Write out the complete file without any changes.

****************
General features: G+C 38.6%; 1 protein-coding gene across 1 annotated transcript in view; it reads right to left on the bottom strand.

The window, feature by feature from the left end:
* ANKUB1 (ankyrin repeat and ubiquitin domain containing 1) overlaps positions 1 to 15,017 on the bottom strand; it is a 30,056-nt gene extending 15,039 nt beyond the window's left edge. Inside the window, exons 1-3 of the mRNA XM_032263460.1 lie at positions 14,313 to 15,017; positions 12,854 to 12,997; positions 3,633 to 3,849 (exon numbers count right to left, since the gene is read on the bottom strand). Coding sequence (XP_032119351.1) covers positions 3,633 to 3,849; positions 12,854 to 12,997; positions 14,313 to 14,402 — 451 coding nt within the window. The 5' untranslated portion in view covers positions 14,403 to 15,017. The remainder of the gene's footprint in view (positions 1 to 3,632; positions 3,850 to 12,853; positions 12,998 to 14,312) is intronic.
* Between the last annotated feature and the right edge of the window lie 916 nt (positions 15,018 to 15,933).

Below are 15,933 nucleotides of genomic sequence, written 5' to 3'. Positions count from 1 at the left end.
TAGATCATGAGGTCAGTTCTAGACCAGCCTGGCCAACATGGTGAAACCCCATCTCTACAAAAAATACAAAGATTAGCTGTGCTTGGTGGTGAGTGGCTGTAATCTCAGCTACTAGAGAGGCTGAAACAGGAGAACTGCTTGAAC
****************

General features: G+C 38.6%; 1 protein-coding gene across 1 annotated transcript in view; it reads right to left on the bottom strand.

The window, feature by feature from the left end:
* ANKUB1 (ankyrin repeat and ubiquitin domain containing 1) overlaps positions 1 to 15,017 on the bottom strand; it is a 30,056-nt gene extending 15,039 nt beyond the window's left edge. Inside the window, exons 1-3 of the mRNA XM_032263460.1 lie at positions 14,313 to 15,017; positions 12,854 to 12,997; positions 3,633 to 3,849 (exon numbers count right to left, since the gene is read on the bottom strand). Coding sequence (XP_032119351.1) covers positions 3,633 to 3,849; positions 12,854 to 12,997; positions 14,313 to 14,402 — 451 coding nt within the window. The 5' untranslated portion in view covers positions 14,403 to 15,017. The remainder of the gene's footprint in view (positions 1 to 3,632; positions 3,850 to 12,853; positions 12,998 to 14,312) is intronic.
* Between the last annotated feature and the right edge of the window lie 916 nt (positions 15,018 to 15,933).

Below are 15,933 nucleotides of genomic sequence, written 5' to 3'. Positions count from 1 at the left end.
TAGATCATGAGGTCAGTTCTAGACCAGCCTGGCCAACATGGTGAAACCCCATCTCTACAAAAAATACAAAGATTAGCTGTGCTTGGTGGTGAGTGGCTGTAATCTCAGCTACTAGAGAGGCTGAAACAGGAGAACTGCTTGAAC